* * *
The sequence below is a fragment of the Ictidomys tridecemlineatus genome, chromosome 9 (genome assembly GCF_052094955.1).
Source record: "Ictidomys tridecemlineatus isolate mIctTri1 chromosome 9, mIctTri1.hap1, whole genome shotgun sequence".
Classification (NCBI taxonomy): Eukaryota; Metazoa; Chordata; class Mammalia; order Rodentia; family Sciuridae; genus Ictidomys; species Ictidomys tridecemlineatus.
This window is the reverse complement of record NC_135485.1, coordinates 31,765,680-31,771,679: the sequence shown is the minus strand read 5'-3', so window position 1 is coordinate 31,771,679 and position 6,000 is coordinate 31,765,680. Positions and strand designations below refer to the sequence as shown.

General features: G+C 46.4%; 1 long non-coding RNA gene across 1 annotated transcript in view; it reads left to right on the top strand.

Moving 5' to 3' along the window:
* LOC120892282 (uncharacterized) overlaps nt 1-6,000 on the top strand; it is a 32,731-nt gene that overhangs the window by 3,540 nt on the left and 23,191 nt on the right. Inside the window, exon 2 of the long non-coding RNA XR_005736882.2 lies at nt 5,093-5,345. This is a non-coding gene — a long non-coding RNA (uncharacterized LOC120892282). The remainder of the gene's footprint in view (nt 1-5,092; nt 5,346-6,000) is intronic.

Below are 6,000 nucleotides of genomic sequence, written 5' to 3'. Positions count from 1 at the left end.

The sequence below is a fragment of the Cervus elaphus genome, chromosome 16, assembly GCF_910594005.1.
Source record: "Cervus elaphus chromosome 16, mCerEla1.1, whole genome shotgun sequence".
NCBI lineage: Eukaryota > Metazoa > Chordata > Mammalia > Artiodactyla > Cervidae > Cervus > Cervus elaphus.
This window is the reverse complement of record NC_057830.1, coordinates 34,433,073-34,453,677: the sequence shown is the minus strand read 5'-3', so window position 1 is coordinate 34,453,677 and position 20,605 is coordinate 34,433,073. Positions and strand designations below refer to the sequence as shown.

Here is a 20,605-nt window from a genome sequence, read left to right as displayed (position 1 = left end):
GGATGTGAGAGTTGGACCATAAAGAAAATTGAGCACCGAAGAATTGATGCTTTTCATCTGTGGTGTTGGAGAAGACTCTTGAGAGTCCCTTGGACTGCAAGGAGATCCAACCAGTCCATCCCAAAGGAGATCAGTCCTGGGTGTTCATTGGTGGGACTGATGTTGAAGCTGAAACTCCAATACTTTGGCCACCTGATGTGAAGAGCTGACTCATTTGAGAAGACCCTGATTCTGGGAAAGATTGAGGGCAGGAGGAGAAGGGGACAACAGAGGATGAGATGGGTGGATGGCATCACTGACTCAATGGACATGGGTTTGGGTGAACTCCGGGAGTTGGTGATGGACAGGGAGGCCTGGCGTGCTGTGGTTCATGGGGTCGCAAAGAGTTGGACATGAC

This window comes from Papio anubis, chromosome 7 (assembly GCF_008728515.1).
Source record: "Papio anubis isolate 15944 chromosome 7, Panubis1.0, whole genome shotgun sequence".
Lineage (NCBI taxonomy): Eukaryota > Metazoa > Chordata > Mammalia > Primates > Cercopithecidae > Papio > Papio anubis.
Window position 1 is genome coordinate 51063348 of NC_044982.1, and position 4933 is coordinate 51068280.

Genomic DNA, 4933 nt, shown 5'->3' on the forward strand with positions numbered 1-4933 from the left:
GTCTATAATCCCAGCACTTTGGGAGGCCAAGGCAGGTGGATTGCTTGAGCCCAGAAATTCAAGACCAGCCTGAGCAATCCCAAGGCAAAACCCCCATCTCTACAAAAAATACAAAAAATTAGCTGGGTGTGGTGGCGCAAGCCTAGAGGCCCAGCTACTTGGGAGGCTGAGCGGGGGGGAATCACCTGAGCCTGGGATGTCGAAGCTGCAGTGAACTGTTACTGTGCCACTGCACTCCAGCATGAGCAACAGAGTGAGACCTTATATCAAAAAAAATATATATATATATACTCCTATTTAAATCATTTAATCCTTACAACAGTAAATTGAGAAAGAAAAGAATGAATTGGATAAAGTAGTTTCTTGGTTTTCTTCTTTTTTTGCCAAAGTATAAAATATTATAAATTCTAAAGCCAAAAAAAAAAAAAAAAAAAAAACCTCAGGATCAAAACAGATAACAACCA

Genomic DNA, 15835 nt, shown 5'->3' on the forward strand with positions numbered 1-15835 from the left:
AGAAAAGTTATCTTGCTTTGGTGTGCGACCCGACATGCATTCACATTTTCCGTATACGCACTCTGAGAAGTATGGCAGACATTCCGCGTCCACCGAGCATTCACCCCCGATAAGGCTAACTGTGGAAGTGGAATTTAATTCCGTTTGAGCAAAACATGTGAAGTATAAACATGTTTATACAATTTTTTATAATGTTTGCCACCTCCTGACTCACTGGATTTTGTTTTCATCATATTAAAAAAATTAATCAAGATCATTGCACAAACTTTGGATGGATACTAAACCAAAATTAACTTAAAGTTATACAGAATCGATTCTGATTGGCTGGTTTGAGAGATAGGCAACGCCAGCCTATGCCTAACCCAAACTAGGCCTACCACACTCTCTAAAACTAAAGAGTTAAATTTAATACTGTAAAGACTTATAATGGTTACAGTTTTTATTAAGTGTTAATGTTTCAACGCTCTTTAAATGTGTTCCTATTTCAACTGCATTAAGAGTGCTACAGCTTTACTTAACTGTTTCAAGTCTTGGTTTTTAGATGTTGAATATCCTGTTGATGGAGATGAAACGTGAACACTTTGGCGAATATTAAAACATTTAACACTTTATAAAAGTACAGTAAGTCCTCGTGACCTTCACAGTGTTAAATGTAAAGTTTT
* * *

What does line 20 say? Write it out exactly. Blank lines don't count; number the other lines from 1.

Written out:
GTCTATAATCCCAGCACTTTGGGAGGCCAAGGCAGGTGGATTGCTTGAGCCCAGAAATTCAAGACCAGCCTGAGCAATCCCAAGGCAAAACCCCCATCTCTACAAAAAATACAAAAAATTAGCTGGGTGTGGTGGCGCAAGCCTAGAGGCCCAGCTACTTGGGAGGCTGAGCGGGGGGGAATCACCTGAGCCTGGGATGTCGAAGCTGCAGTGAACTGTTACTGTGCCACTGCACTCCAGCATGAGCAACAGAGTGAGACCTTATATCAAAAAAAATATATATATATATACTCCTATTTAAATCATTTAATCCTTACAACAGTAAATTGAGAAAGAAAAGAATGAATTGGATAAAGTAGTTTCTTGGTTTTCTTCTTTTTTTGCCAAAGTATAAAATATTATAAATTCTAAAGCCAAAAAAAAAAAAAAAAAAAAAACCTCAGGATCAAAACAGATAACAACCA